Tags: Boston Red Sox Jonathan Papelbon

  • David

    They sure could use Papelbon, their closer situation is brutal. Hopefully they’ll find someone.

  • Little Alex

    Research much? The Phillies are currently 19-21 and only 3.5 games out of first place in the NL East. They are 5-5 in their last 10 games. Hardly a prolonged slump. Oh, and Papelbon is 7 for 7 in save opportunities and has a 1.08 ERA. He would have several more saves, if the Phillies would stop their annoying habit of scoring just enough runs in the 8th inning to eliminate the opportunity for a save (they have done this at least 3 times so far this season). For a Boston fan, it’s a lovely thought. However, reality must intrude on your little fairy tale.

    • Harry Burnham

      Apologies, slump may not have been the right choice of words. But the Phillies havent been quite the powerhouse they imagined, and several of their cornerstones at least appear to be on the way out. But I also meant not just this season, but also last year when Philly finished 17 games back of first.
      It’s a good thought, and it could also prove a shrewd baseball decision should Amaro get the right stuff back from Boston.

      • Little Alex

        Yes, they finished 17 games out with both Utley and Howard on the DL for an extended period. Lately, they have been playing much better, and if they stay healthy (granted, a big IF), they could be in it all season. I do agree that if they tank, there WILL be a fire sale.

    • Harry Burnham

      But for clarification, I think youre probably right, and this isnt anything more than a pipe dream for Boston. As you said the Phillies arent that far out of it yet. I think we might look for them to have a mini-firesale closer to July if they slip farther out of contention, but for now, theyll hang on the their pieces.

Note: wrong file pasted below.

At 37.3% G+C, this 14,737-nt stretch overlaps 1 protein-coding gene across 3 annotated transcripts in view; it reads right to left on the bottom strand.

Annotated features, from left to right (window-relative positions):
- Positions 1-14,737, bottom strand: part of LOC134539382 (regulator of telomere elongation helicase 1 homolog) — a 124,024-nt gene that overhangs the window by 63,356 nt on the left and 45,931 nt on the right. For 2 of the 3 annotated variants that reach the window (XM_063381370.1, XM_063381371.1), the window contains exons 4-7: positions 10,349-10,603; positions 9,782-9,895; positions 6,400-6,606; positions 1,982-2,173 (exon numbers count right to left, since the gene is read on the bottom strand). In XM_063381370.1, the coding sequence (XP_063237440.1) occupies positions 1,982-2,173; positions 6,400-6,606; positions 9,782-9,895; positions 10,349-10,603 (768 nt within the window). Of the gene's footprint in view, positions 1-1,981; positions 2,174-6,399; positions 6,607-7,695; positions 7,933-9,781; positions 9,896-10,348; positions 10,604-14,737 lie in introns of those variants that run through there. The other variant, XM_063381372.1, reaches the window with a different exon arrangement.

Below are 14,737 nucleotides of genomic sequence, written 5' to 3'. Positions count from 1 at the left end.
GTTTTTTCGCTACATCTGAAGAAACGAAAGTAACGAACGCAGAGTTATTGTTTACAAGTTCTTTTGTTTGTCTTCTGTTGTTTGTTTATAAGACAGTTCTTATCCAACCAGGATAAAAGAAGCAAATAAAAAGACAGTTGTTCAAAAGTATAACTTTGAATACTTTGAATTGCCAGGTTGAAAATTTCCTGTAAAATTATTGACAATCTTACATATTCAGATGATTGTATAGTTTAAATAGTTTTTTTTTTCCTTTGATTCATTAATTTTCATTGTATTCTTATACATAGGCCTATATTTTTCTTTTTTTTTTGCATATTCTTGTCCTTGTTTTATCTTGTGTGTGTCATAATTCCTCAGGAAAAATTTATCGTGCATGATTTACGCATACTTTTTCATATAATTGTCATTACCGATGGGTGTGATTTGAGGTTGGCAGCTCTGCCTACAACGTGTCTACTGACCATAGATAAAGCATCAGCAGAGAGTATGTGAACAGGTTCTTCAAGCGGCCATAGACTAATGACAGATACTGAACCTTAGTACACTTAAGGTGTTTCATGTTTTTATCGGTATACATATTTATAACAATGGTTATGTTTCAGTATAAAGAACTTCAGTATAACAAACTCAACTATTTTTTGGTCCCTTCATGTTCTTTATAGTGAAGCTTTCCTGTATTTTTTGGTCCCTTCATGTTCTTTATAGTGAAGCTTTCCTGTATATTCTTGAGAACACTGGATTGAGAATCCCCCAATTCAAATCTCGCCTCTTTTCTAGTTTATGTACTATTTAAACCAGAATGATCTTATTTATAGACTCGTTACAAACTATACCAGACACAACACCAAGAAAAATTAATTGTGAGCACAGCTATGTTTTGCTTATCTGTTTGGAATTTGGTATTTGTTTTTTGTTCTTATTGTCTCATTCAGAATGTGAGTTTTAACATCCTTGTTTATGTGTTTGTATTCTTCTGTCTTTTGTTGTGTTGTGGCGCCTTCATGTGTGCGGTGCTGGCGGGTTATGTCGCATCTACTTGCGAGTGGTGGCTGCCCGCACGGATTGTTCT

• Rick M

    Bailey has actually done rather well in limited duty. And why would Philly even trade? I’d be rather reluctant to dish out the prospects they would require for such a transaction. Then the assumption would be Papelbon’s desire to return.

    • Harry Burnham

      Hi RickBailey HAS been pretty good this year, but last year was a catastrophe. I am completely comfortable with him going forward.
      As youll notice in my conversation below, Philly wont sell unless they drop well out of contention, which is a possibility for everyone come July.
      The prospect thing is a sticking point, but Philly wouldnt have too much leverage if they were selling, especially if the sox pick up the tab.
      As for his desire, hes got a 12-team no trade… the sox may or may not be on it. and often times guys only include big market teams to create leverage for themselves, to gain an extension or what have you, and will usually accept a trade.

      • John Fahrer

        They’d probably prefer to dump Lee’s salary (or at least most of it). The Sox should look into Lee and Michael Young before a Papelbon reunion. I personally believe a bullpen is only as good as the starters who proceed them. If they get more rest due to starters going deeper and bigger cushions provided by the offense, this bullpen will be fine. Use prospects for the pen but swing a trade for an established starter and maybe a dependable bat.